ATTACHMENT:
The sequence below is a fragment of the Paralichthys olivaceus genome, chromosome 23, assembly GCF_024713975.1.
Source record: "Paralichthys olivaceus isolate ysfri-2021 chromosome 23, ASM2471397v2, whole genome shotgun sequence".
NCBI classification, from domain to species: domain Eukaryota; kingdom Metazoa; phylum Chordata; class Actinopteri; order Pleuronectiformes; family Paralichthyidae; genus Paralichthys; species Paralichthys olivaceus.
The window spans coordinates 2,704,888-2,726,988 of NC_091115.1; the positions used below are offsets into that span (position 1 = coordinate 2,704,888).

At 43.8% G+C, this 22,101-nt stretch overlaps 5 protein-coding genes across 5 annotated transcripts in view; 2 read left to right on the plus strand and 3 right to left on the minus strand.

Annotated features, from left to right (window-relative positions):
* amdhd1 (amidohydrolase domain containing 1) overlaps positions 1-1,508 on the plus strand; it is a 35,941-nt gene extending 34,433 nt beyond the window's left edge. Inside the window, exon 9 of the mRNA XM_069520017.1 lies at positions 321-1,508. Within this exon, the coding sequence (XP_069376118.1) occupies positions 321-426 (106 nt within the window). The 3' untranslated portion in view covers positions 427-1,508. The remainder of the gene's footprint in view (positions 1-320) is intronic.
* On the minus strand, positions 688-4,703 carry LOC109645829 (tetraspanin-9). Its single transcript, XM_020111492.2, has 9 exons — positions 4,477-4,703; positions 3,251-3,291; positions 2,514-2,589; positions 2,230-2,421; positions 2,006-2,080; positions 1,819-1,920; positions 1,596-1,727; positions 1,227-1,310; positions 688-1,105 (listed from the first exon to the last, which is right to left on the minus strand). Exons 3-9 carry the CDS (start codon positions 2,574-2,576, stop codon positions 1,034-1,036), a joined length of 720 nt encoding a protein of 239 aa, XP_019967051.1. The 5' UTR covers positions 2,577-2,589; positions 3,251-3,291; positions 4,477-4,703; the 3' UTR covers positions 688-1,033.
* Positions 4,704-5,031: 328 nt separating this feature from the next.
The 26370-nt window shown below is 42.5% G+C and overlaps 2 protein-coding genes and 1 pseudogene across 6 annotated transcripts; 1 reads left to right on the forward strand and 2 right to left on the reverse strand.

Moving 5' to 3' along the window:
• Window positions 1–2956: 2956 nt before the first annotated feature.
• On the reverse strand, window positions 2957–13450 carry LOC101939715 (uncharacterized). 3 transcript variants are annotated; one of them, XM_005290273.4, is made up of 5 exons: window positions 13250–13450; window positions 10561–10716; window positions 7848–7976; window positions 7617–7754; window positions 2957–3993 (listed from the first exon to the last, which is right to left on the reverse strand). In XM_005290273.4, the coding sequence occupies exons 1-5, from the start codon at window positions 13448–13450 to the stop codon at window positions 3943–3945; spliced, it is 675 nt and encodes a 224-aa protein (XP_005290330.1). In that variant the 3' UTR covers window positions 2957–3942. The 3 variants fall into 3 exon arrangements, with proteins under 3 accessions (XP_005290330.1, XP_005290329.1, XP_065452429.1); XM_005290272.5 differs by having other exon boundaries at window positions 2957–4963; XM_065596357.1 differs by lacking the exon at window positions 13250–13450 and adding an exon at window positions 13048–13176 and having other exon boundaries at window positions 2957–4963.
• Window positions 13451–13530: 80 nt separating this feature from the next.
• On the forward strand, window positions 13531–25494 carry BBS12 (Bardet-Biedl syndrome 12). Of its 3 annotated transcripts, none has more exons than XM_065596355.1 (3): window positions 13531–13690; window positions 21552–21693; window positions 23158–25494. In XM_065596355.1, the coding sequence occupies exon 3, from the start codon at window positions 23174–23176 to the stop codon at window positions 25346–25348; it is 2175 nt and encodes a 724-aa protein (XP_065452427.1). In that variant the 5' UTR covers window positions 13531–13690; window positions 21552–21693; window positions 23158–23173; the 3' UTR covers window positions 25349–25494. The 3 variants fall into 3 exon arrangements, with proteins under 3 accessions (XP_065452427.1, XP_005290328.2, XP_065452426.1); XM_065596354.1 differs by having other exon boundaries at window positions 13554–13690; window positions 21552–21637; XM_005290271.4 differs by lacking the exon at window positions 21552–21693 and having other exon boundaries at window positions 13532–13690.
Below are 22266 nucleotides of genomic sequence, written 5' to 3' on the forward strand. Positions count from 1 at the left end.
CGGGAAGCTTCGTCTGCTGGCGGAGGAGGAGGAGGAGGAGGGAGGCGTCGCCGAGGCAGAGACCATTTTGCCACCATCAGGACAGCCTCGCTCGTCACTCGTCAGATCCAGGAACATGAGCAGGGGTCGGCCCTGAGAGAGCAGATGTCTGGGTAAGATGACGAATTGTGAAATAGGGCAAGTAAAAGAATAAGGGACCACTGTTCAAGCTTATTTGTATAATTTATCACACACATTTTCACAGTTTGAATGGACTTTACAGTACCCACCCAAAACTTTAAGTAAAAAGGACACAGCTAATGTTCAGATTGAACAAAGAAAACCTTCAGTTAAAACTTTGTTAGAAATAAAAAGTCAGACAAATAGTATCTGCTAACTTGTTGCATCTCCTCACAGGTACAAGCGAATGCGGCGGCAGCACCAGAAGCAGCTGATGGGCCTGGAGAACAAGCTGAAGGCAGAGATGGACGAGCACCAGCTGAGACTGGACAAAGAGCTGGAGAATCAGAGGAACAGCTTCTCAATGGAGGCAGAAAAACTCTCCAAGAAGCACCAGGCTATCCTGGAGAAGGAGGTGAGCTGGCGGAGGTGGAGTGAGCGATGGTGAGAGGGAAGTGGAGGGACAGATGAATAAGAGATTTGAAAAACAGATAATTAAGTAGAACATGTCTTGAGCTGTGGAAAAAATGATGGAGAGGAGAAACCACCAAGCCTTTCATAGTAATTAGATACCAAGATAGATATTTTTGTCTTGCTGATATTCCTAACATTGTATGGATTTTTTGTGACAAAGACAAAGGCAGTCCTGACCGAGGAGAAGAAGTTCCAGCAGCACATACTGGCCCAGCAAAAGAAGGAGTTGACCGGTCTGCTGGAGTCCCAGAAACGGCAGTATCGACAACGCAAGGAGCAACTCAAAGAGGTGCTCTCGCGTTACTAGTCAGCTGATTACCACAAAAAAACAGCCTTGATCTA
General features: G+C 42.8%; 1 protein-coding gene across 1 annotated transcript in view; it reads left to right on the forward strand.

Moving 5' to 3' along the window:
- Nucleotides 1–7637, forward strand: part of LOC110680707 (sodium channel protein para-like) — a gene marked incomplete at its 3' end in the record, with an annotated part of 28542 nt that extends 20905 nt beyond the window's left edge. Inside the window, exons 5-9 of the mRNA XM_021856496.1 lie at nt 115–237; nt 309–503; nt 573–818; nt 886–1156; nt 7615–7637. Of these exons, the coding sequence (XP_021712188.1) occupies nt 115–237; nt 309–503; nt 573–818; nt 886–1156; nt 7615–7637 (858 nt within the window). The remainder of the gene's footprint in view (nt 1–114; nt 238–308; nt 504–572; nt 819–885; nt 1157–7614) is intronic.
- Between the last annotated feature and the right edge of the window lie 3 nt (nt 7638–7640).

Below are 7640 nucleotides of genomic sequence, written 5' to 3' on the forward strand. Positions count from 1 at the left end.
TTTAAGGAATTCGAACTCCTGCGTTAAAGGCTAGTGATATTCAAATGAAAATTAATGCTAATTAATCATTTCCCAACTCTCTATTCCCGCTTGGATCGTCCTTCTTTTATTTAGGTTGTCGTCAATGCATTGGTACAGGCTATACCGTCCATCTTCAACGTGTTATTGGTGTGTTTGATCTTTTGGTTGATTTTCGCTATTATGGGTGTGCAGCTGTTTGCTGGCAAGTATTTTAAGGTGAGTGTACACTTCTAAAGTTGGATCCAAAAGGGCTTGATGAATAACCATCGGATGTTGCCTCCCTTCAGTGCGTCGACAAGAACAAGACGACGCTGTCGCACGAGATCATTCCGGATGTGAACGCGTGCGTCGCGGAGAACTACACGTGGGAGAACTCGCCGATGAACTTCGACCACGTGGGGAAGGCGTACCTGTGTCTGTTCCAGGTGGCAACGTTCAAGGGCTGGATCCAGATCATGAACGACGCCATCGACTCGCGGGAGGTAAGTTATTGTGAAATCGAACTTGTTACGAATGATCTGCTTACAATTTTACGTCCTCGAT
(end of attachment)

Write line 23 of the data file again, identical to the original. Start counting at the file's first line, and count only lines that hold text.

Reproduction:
TTTAAGGAATTCGAACTCCTGCGTTAAAGGCTAGTGATATTCAAATGAAAATTAATGCTAATTAATCATTTCCCAACTCTCTATTCCCGCTTGGATCGTCCTTCTTTTATTTAGGTTGTCGTCAATGCATTGGTACAGGCTATACCGTCCATCTTCAACGTGTTATTGGTGTGTTTGATCTTTTGGTTGATTTTCGCTATTATGGGTGTGCAGCTGTTTGCTGGCAAGTATTTTAAGGTGAGTGTACACTTCTAAAGTTGGATCCAAAAGGGCTTGATGAATAACCATCGGATGTTGCCTCCCTTCAGTGCGTCGACAAGAACAAGACGACGCTGTCGCACGAGATCATTCCGGATGTGAACGCGTGCGTCGCGGAGAACTACACGTGGGAGAACTCGCCGATGAACTTCGACCACGTGGGGAAGGCGTACCTGTGTCTGTTCCAGGTGGCAACGTTCAAGGGCTGGATCCAGATCATGAACGACGCCATCGACTCGCGGGAGGTAAGTTATTGTGAAATCGAACTTGTTACGAATGATCTGCTTACAATTTTACGTCCTCGAT